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Dull scalers and curettes are unable to thoroughly remove the calculus from the teeth, and instead just glide across the surface of the tooth. Dull elevators and luxating type elevators cannot cut the periodontal ligament as efficiently, and cause the practitioner to use excess force and/or remove more buccal bone. Excess force is not only bad for the patient, but can contribute to serious hand, wrist, neck, shoulder, and back pain for the practitioner. Sharp instruments on the other hand save time, improve cutting ability, increase tactile sensitivity, reduce fatigue, and the list goes on…
There are a variety of tools available to aid in sharpening dental instruments, including power units. The most popular and economical option is the use of sharpening stones. India, Arkansas and ceramic stones are the most common.
The grit of the stone will determine the speed with which an instrument will be sharpened, and the fineness of its edge. A grittier stone is especially useful for very dull instruments and minor instrument repairs. A softer stone will produce a finer edge and can be used as a finishing stone as well as for sharpening slightly dull instruments. Many prefer to use a medium grit India stone followed by a soft Arkansas stone.
Stones are available in a variety of shapes and sizes. A wedge-shaped angled slip stone with one built in conical edge and one straight edge is ideal. A separate conical stone would be required if using a flat stone without a conical edge. The disadvantage of conical stones is that they have a tendency to roll off counters and break. Regardless of shape, medical grade honing oil is required to lubricate and protect India and Arkansas stones. It is applied immediately prior to use. If using a ceramic stone, water is a sufficient lubricant and will help clean microscopic debris off the stone surface. Stones should be cleaned periodically by scrubbing with a stiff bristle brush and mild detergent, rinsed thoroughly then air dried. Most stones can be autoclaved if sterility is desired.
Several techniques exist to sharpen scalers and curettes; in some the stone is fixed and the instrument is moved. In others the instrument is fixed and the stone is moved. This is the method of choice of the author as it facilitates a straighter movement on the edge of the instrument. Whichever the technique, the goal is to maintain a 70-80º internal angle between the sole of the working tip and its lateral surface. A sharpening guide can be used to easily find that angle while sharpening.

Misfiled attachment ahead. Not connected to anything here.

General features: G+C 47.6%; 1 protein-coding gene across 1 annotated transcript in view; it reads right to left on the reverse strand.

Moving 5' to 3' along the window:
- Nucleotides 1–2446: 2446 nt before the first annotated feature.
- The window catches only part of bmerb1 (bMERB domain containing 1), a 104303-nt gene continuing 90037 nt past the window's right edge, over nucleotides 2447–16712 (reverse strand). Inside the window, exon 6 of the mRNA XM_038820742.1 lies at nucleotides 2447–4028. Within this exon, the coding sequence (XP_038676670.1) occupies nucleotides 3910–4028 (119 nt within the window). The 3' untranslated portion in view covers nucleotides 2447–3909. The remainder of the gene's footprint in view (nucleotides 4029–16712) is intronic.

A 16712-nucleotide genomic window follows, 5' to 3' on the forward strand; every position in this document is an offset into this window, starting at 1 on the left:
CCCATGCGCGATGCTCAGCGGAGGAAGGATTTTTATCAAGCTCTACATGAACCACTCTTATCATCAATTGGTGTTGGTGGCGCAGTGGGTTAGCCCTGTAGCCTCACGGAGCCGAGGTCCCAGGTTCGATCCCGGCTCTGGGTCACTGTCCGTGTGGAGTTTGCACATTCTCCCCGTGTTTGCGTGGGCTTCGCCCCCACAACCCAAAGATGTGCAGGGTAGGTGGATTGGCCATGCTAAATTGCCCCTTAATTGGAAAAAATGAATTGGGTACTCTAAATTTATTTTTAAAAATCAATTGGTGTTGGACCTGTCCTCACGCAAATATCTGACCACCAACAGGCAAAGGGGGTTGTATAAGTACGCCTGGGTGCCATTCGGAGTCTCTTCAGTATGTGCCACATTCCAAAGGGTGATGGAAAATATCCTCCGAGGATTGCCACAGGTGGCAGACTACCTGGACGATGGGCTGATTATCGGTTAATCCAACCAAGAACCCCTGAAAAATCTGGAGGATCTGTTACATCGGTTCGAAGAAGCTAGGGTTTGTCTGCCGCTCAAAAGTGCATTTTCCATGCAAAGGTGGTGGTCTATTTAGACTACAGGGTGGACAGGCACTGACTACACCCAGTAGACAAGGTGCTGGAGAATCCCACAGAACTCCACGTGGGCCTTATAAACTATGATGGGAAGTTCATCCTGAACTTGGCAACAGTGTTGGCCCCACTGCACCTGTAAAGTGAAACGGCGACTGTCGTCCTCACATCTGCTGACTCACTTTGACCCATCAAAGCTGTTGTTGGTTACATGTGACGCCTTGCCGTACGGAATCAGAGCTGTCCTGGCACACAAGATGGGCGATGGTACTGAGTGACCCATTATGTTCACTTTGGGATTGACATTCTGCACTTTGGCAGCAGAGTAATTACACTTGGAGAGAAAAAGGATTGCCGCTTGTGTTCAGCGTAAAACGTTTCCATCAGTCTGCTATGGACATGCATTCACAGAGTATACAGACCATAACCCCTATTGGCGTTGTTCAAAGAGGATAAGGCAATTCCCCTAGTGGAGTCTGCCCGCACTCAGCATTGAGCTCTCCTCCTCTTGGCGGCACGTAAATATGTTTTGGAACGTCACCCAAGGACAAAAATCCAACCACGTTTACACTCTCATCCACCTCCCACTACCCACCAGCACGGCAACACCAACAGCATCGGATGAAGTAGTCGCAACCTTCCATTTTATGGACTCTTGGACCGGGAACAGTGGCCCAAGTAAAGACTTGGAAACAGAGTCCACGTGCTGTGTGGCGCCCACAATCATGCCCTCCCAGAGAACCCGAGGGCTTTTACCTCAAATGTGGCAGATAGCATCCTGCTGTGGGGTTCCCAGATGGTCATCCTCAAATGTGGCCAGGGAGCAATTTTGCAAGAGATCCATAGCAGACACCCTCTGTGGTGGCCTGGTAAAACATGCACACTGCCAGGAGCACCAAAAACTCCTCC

When dealing with Gracey curettes, the template has to be reset by 20º to accommodate the specific design of these curettes. With a sharpening template folded over the side of a counter, the respective instrument is held against the side of the counter so its distal shank is vertically aligned, with the tip in the lower position and placed at the point where the indicated angles meet. The working tip should be perpendicular to the table, facing the operator. The stone is placed against the blade, on the angle indicated on the template, and is moved upwards and downwards against the blade while maintaining the correct angle. Always end on the downstroke. A quick flick of the conical surface of the stone over the face of the instrument will remove any rough edges. Instruments need to be correctly identified prior to sharpening to ensure that the correct technique is used. You should find our previous blogs about elevators and luxating type elevators, and scalers and curettes helpful for identifying instruments.
Elevators and luxating type elevators also require sharpening. The tips of these instruments are blades that need constant care. To sharpen them, they are held normally but rotated 180º. The index finger now rests against the concave surface of the instrument. The last 0.5 to 1 mm of the tip is placed on the stone with the instrument tip at approximately a 45º angle, and the concave surface facing the wall closest to the operators opposing hand.
A ventral wrist rock motion is performed while the instrument tip is run against the stone, rotating the instrument until the concave surface of the instrument faces the opposite wall. This is then repeated in the opposite direction, without removing the tip from the stone. The result is the creation of a “happy face” on the surface of the stone. Apply a minimal amount of pressure unless attempting to repair a damaged instrument. When finished, the tip of the concave instrument surface can be run against the conical surface of the stone from the narrowest to the thickest edge to remove any knurls. The frequency with which elevators and luxators are sharpened will depend on frequency of use. The average practice should expect to sharpen them at least weekly. If used and maintained properly, they should last several years before requiring replacement.
If veterinary staff members are not confident in their sharpening skills, or are reluctant to sharpen for other reasons you can check out our CE schedule to see if there is a sharpening seminar coming near you. You can also make a request for a sharpening seminar in your area.